Emerging Technology

3D Printing Investing

With 2018 now ending, it’s time to look ahead for the 3D printing outlook for 2019. Read on to learn more.

With 3D printing’s evolution in 2018, it is believed that 2019 will be an even more exciting year for this developing sector.

Companies in the space are exploring new frontiers, as noted in our 3D printing trends article, and various industries are making use of 3D printing, from healthcare to manufacturing. As more companies get involved in the sector, 3D printing is truly on its way to becoming the fourth industrial revolution.

On that note, here the Investing News Network (INN) is taking a look at the 3D printing outlook for 2019, with insight and commentary from industry experts.

3D printing outlook 2019: Company and government involvement

In an email statement to INN, a spokesperson for Essentium said that it’s an intriguing time for the 3D printing industry because more companies look set to join the space.

“It’s an exciting time for 3D printing,” the spokesperson said. “We anticipate more companies will move into industrial 3D printing. It’s the next frontier.”

According to an April report from Market Research Engine, the industrial 3D printing market is set to cross US$7 billion and grow at a compound annual growth rate of 27 percent between 2017 and 2024.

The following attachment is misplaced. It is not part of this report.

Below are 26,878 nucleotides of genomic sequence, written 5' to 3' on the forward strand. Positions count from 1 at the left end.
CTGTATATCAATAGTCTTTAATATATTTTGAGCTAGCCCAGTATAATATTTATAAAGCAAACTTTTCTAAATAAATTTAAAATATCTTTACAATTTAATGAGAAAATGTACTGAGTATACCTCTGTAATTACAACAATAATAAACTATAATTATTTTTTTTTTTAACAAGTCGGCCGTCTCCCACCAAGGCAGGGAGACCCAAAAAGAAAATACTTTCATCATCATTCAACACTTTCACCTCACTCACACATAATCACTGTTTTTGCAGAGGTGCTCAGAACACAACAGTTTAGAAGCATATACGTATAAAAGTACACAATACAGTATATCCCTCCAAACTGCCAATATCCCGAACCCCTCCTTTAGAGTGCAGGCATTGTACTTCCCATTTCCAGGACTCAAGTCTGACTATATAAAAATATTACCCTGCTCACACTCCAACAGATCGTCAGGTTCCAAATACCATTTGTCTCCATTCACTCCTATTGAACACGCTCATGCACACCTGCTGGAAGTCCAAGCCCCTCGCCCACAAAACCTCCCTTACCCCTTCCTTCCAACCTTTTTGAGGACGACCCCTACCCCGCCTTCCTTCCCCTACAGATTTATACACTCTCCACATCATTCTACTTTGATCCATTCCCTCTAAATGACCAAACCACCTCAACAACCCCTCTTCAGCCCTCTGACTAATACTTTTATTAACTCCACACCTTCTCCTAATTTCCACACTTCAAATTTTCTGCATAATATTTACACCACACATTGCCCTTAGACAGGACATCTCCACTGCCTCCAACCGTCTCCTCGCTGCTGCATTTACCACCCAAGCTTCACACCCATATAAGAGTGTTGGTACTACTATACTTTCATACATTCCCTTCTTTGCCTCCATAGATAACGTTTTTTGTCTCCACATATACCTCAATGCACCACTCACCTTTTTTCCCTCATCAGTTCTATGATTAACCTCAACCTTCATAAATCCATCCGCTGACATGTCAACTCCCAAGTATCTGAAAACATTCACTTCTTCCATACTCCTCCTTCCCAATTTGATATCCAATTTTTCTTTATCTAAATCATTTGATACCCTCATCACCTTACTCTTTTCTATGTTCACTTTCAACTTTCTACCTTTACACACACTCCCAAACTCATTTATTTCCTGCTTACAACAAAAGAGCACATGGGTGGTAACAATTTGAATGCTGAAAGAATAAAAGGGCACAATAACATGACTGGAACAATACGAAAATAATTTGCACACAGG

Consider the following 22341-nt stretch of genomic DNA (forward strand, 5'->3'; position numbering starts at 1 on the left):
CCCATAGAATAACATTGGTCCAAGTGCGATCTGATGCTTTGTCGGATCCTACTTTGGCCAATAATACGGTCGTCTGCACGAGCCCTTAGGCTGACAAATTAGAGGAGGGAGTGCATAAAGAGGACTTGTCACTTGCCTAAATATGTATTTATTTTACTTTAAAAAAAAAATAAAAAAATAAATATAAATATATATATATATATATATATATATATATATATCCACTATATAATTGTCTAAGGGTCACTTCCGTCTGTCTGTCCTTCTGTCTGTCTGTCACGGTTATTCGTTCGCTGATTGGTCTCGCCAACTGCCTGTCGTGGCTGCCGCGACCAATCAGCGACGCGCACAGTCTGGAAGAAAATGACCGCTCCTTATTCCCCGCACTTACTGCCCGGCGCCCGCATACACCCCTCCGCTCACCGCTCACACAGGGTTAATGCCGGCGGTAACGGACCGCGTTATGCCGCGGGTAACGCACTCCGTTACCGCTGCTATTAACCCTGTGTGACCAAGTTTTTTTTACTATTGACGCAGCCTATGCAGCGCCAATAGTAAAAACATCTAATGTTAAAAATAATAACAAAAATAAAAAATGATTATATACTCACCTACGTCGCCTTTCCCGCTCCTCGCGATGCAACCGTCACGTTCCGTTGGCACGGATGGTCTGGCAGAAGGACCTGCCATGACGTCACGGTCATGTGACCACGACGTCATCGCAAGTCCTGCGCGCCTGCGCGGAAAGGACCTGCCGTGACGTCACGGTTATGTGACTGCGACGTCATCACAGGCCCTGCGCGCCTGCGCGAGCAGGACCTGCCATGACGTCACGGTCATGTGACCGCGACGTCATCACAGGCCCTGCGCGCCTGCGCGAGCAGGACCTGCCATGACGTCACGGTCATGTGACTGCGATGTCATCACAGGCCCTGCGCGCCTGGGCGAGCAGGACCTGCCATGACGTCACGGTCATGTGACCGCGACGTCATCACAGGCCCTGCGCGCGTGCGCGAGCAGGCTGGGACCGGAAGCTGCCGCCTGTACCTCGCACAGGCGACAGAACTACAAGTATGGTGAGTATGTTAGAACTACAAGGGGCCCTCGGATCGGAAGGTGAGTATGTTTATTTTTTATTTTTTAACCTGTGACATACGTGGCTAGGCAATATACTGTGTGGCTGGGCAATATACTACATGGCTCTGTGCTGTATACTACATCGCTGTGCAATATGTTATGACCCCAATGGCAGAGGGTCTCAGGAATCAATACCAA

The firm suggests that the major growth factors for industrial 3D printing will be advancement in technologies, an increase in awareness and an increase in industrial 3D printing enthusiasts.

Meanwhile, in a blog post, Materialise (NASDAQ:MTLS) highlights numerous trends for the sector in 2019, including governments getting involved in the sector.

Bram Smits, public policy officer at Materialise, said that 3D printing is already a focal point on a government level, and that interest will increase “significantly” in 2019. However, he noted that the rise in discussions also implies that the technology is no longer in the nascent stages.

“It hasn’t always been easy for governments to see the bigger picture, because the term 3D printing has been used for everything from rapid prototyping to serial manufacturing,” Smits said in the post. “That has made it difficult for governments to estimate the potentials and risks of 3D printing for citizens and what exactly they should seek to empower through policymaking.”

Smits highlighted that the main concerns for policy will be the regulation of intellectual property, with the underlying concern being the “change in business models” from a physical object to a digital file.